LinkedIn is one of my favorite topics because it is constantly evolving like a living thing. Even features that have existed for years grow and change. This week, I spoke with two recruiters that source candidates through LinkedIn. I’ve combined their input with my own insights and experience to offer you comments and suggestions.
The LinkedIn features I’ll comment on this week include:
- The Open for Work hashtag,
- Adding a banner to your LinkedIn profile,
- LinkedIn’s Resume Builder, and
- The LinkedIn Career Explorer beta test.
As usual, the comments and suggestions offered below are based on conversations with a small number of people in addition to my experience with clients. Your results may vary. In fact, if your results do vary, let’s discuss it in the comment area below.
Millions of job seekers are using the Open for Work hashtag.
A feature that has sparked recent discussion is #OpenToWork. First, we will talk about LinkedIn’s description of the feature, and then we will briefly note the pros and cons of using this hashtag.
According to LinkedIn Help, “if you’re looking for a job, you can let recruiters and your network on LinkedIn know you’re open to new job opportunities. If you specify the types of job opportunities that you’re interested in and your preferred location, we’ll help your profile show up in search results when recruiters look for suitable job candidates.”
You can set Open to Work for the feature to inform your network you are applying for jobs, or to only inform recruiters using LinkedIn Recruiter services. The Help page states that “to protect your privacy, we take steps to prevent LinkedIn Recruiter users who work at your company and related companies from seeing your shared career interests, but we can’t guarantee complete privacy.”
Melanie Woods, a recruiter I spoke with during her November 12, 2020 YouTube Live program urged job seekers to take advantage of the #OpenToWork hashtag. She sometimes needs an individual that can start a role immediately. Melanie demonstrated how recruiters can use the LinkedIn Recruiter search function to narrow their search to only those that are “open to work,” and presumably are available to start right away.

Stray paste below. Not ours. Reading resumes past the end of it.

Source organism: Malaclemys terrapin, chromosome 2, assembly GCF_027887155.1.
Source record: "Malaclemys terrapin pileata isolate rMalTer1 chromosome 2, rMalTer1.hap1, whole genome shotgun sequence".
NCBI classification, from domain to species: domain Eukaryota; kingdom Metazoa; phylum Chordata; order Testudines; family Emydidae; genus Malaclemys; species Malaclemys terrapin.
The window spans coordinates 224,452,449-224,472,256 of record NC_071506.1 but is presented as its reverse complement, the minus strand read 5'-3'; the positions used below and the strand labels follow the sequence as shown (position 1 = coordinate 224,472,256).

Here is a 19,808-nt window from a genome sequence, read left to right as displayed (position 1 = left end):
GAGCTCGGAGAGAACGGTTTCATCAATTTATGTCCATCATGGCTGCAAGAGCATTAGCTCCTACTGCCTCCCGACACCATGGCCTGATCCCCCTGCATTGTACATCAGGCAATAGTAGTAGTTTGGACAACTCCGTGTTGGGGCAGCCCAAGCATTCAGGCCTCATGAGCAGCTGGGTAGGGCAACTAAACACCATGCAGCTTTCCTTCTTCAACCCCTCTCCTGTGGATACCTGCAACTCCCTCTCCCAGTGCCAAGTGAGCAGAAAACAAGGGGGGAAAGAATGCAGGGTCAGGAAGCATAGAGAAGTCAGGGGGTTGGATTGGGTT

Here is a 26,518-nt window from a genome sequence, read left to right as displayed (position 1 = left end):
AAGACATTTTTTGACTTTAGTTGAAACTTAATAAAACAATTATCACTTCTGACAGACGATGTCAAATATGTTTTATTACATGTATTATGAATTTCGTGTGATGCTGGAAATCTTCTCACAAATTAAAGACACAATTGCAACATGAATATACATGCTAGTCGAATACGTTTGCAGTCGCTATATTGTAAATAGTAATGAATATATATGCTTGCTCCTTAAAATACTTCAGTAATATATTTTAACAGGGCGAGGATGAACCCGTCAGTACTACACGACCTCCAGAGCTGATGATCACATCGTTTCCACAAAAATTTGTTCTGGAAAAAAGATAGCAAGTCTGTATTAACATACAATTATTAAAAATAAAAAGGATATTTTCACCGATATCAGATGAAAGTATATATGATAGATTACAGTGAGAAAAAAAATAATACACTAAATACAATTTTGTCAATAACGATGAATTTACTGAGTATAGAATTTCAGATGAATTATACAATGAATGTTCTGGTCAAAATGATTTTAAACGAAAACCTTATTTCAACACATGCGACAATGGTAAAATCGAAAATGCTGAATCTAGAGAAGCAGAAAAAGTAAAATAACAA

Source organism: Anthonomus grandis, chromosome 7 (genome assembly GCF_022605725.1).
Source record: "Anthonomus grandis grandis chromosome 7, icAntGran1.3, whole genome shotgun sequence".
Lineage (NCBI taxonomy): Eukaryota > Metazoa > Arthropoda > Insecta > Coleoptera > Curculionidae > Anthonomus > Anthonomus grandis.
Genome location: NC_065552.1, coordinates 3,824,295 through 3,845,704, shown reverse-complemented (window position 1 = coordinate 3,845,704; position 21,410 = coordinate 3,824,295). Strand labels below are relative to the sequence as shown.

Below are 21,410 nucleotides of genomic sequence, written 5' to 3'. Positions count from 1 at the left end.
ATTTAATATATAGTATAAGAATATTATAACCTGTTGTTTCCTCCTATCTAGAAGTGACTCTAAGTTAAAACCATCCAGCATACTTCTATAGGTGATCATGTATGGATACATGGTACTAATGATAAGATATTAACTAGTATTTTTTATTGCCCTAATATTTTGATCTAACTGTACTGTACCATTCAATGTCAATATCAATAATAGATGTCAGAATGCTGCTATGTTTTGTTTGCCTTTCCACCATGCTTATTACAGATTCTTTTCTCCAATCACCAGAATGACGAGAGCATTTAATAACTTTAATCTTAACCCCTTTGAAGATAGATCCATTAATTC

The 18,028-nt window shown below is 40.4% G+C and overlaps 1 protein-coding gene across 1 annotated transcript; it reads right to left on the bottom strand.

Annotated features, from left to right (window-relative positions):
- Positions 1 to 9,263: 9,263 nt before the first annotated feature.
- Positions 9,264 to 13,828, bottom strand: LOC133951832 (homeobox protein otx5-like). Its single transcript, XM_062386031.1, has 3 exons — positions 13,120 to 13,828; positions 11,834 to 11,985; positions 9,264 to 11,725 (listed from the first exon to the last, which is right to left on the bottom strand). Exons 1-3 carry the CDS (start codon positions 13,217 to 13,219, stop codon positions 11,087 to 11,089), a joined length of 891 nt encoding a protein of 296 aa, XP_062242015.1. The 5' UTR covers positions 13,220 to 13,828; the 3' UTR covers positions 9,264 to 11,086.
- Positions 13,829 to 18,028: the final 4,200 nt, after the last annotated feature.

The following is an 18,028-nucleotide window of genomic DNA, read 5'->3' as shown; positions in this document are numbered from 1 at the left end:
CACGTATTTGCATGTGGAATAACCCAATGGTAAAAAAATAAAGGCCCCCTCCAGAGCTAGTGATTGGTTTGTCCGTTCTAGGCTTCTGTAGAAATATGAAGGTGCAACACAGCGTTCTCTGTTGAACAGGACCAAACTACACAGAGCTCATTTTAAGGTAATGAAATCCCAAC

Earlier the same week, I spoke with a recruiter that said he does not search for those that say they are “open to work.” He said “no company has ever told me to find a job candidate that is not working.”
The Open to Work feature, or hashtag, has been available for just a few months. Millions of job seekers use the hashtag, according to Melanie, and it can narrow down the number of results a recruiter gets in response to LinkedIn Recruiter searches. So far, I have not seen any indications that job seekers get more and better jobs with or without the hashtag. Add any verifiable statistics or experiences you have in the comment section.
There is no reason, in my opinion, to avoid designating yourself open to work unless you are keeping your search confidential. Hiring teams will assume you are searching for work if you are on LinkedIn, and if you are not in a business role where you use LinkedIn for outreach.
Add a banner to your LinkedIn profile.
Many LinkedIn profiles I’ve looked at have a headshot and a default or nondescript background image instead of using the background strategically. My personal LinkedIn page, and the Resumes that Shine company page I am now updating have banners representing my brand. You can use Canva.com to add taglines to any royalty-free image or image you own, and then upload it to LinkedIn.
The words you add to images will improve the first impression you make on hiring teams searching LinkedIn. Words embedded in images will not be found in searches, though, according to the recruiters I’ve spoken to.